I used to travel annually to Fort Benning, Ga., for the annual vigil at the gates of the School of the Americas, now called the Western Hemispheric Institute for Security Cooperation, or WHISC. I was always fascinated with the participants who opted to "cross the line" onto the military base in an effort to give a voice to the voiceless. This typically meant that folks would be arrested and sometimes issued a citation or sentenced to serving time in prison.
I received an email Wednesday from Hendrik Voss of the School of the Americas Watch, the primary advocacy group trying to shut down the School of the Americas. His email encouraged people to send letters to a woman in prison to let her know that she is not alone in her efforts to seek peace and justice.
It reminded me of a time when I used to spend a lot of time writing to nonviolent resisters. I realized early on that I agree with their values but would never have the gumption to do time in prison and face those consequences. It's not for everyone.
But I was fascinated that people would commit these actions, knowing that their home and family life would be interrupted -- similar to those serving in our military who are deployed to fight in wars. Like members of the military, these people were trying to make the country and our world a better place, but using far different mechanisms.
When I wrote to people who were incarcerated for nonviolently entering a military base, they would tell me about their convictions, their loneliness, and how they were passing the time. After a while, I started to pursue a more formalized collection of letters from resisters. I recently donated this collection of letters to the Swarthmore College Peace Collection at Swarthmore College outside of Philadelphia, where Wendy Chmielewski is the curator. If you are in that area, I recommend you check it out to read the words of people who made a decision and faced the consequences from society.
There has been much written about the role of nonviolent resisters serving prison time in the landscape of American culture, but most of it is from the Vietnam War era. I think the current generation is still being defined. The people who risk their livelihoods and face penalties of time in jail and prison are teachers, social workers, religious workers, grandparents, daughters and everything in between. Some are veterans who served in the military. Some are Christians from one of the historic peace churches, and others are Roman Catholics. Some aren't a part of any organized religion. All seek to raise awareness and witness to the destruction of lives and livelihoods that the U.S. military brings on other nations of people, whether intended or not.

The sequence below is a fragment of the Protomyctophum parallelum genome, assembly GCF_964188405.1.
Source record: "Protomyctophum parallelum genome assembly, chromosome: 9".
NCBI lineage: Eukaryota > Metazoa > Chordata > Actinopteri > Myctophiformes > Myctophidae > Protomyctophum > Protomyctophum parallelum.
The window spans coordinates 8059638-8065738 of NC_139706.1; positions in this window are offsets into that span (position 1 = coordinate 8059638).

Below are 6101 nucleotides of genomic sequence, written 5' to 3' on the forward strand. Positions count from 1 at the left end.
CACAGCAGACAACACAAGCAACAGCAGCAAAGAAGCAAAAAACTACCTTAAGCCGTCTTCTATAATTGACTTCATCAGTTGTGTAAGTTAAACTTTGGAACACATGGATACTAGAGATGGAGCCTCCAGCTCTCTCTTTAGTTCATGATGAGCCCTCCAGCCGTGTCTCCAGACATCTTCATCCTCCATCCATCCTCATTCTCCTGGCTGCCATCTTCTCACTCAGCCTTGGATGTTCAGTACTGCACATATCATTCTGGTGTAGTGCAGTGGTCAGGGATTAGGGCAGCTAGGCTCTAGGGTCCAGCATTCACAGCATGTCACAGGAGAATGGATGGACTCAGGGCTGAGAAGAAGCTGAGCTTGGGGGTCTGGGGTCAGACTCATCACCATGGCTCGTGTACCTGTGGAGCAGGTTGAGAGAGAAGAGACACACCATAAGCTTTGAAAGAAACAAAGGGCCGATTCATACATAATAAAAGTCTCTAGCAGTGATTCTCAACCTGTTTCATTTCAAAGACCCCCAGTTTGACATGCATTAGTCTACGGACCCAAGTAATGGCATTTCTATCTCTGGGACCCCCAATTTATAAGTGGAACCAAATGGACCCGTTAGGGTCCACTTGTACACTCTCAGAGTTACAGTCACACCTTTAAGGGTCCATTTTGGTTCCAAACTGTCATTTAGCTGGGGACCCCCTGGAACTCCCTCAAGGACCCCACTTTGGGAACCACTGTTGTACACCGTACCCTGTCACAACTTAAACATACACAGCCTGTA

I am looking for (and welcome comments on) whether this work is effective. It's not for everyone, including myself, but I do think it's effective. I don't think there would be any legislation in Congress that gains more votes each year in an attempt to close the school down. People who serve prison time raise a great deal of consciousness within their family, friends and peer groups about the issue. And it holds up one of this country's greatest tenets, the First Amendment -- freedom of speech, expression and religion. In the end, it's something that the U.S. military supports through its own mechanisms.
I can't watch a basketball game on TV without seeing military advertisements for joining the Marines or setting up a military retirement account. All people who have served their country are important. But I also encourage all of us to get to know nonviolent resisters and what they contribute to what our country holds dear. I think the best way to do this is to learn from the resisters themselves.
More information on letter-writing can be found on the SOA website.
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